The Dorking chicken is one of the oldest domesticated chicken breeds in the world. It is a very rare breed of chicken.
Hens are good layers of medium-sized, cream-colored eggs and may or may not become broody. When they do, they are excellent mothers. They will even accept chicks of other hens. They also continue to lay through the winter.
They are a dual-purpose breed, which means that they can be used for both egg and meat production. They are known for their exceptional meat production and quality. Despite their small size, they provide a large amount of high-quality meat, tender meat.
Dorking Chicken Breed Quick Info
Dorking Chicken Description
|Feather Color:||Silver grey or white|
|Dorking Ease of Raising/Keeping:||Easy|
|Dorking Special Care Needs:||No|
|Is the Dorking breed a common, rare, or protected breed of chicken?||Rare, “threatened”|
|Dorking Temperament:||Gentle, docile|
|Dorking Ability/Likelihood to Free Range:||Yes|
Dorking Egg Production
|Estimated Number of Eggs Per Year||170-190|
|Likeliness to Brood Eggs/Raise Chicks||Medium|
Dorking Meat Production
|Dressed Weight Male||6 ¼ lbs.|
|Dressed Weight Female||5 lbs.|
Dorking Climate Tolerance
Dorking Age to Maturity
|Number of Months to Reach Full Size||5 Months|
|Number of Months to Start Egg Laying||5 Months|
|Number of Weeks/Months to Reach Meat Harvest Size||16 Weeks|
Dorking Size at Maturity
Origins of the Dorking Chicken
The Dorking chicken was originally to Great Britain by the Romans, led by Julius Caesar at the time. The origins of this breed is not fully known, though it is suspected that it was developed in Sussex, Kent, and Surrey counties after its arrival in England.
By the early 20th century, they had become the most popular breed in England. They were also quite popular in the United States but were soon surpassed by breeds like the Plymouth Rock.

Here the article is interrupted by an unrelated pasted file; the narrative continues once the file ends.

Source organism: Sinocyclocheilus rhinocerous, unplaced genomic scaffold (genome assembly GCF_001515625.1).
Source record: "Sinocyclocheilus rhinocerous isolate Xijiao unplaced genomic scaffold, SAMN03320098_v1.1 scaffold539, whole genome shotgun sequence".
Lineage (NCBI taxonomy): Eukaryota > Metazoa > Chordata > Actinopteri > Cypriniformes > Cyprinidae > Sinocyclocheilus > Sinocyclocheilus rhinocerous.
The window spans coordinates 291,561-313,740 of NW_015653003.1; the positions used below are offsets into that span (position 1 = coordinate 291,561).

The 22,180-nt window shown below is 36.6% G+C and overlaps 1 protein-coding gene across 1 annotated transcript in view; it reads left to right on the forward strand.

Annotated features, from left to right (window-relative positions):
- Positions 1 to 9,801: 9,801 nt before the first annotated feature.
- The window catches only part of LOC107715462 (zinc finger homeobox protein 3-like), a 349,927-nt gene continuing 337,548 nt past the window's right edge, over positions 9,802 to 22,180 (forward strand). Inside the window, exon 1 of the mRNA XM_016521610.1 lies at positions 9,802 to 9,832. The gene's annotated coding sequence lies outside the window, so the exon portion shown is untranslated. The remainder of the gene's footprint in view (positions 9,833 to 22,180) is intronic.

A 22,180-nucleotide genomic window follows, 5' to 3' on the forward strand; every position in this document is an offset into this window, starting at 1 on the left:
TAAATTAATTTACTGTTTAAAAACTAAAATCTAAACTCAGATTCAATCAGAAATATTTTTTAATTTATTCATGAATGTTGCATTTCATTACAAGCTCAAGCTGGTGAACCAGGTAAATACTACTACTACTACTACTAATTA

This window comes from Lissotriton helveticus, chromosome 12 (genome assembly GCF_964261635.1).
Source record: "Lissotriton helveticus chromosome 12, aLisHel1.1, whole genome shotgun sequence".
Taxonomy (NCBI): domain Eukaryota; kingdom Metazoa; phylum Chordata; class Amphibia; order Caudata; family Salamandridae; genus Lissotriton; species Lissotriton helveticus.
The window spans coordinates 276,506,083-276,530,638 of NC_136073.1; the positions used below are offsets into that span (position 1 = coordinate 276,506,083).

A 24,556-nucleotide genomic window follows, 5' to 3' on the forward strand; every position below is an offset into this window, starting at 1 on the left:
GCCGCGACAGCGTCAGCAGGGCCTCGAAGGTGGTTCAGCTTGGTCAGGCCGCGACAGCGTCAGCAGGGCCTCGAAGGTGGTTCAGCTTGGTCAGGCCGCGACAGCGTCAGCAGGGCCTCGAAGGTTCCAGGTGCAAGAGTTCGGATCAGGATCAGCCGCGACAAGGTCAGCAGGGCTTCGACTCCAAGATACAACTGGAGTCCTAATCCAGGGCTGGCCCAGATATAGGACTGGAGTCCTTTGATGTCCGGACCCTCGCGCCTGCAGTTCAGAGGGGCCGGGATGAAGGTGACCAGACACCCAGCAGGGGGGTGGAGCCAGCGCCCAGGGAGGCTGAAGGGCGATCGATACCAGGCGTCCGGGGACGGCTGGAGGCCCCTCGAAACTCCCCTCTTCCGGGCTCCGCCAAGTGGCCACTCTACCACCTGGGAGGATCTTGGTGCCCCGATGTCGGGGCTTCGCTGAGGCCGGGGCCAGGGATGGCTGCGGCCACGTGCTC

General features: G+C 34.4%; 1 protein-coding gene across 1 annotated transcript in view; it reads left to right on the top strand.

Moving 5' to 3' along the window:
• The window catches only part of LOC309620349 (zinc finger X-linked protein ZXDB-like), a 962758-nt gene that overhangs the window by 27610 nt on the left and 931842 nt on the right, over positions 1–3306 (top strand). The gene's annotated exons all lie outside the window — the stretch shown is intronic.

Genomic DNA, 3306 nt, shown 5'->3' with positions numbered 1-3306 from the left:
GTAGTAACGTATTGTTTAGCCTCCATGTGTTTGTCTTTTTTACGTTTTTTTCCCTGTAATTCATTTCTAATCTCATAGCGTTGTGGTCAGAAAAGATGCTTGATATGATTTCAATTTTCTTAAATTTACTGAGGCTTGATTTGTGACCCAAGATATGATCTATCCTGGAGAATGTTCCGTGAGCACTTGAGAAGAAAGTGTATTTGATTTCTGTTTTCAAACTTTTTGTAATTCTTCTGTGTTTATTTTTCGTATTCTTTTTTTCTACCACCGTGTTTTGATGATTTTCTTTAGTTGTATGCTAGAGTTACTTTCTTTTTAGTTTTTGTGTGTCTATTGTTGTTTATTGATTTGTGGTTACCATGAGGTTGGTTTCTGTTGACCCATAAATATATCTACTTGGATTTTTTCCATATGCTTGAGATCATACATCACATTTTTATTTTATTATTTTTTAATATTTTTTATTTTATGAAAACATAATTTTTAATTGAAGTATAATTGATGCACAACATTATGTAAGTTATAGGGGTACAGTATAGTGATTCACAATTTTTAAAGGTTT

Today, they are very rare in the U.S. and are considered a “threatened” breed. There are several breeders and groups working to preserve the Dorking chicken and improve their genetics.
Some Things to Know About the Dorking Chicken
The Dorking is a bird with a unique appearance. They have short legs and a long, medium-sized body. They also have a fifth toe (most chickens have only four toes).
Silver Grey Dorking roosters are a combination of black and silvery-white feathers over their backs. Hens are grey and white. You can also find Dorking chickens in White (the most ancient color), Colored, Cuckoo, Black, Red, and Speckled.
How Easy is it to Keep Dorking Chickens?
The Dorking chicken is a sweet, gentle bird that is known for its calm, docile nature. This makes them excellent pets and show birds and excellent birds for families with children. They adore human interaction, especially when raised around people.
They are good foragers and do well in free-range situations. They tend not to wander too far from their coop but will roost in trees if they have the chance.
They do well in all climates, though care should be taken to protect their combs in low temperatures. Otherwise, they are a hardy breed.
Special Care and Considerations for Dorking Chickens
As with all birds with a single comb, frostbite can be an issue. When the temperature drops, you can help to protect their comb with a bit of vaseline.
Due to their friendly, docile nature, Dorkings can be bullied by more aggressive breeds. It’s best if they’re housed with similar-tempered breeds.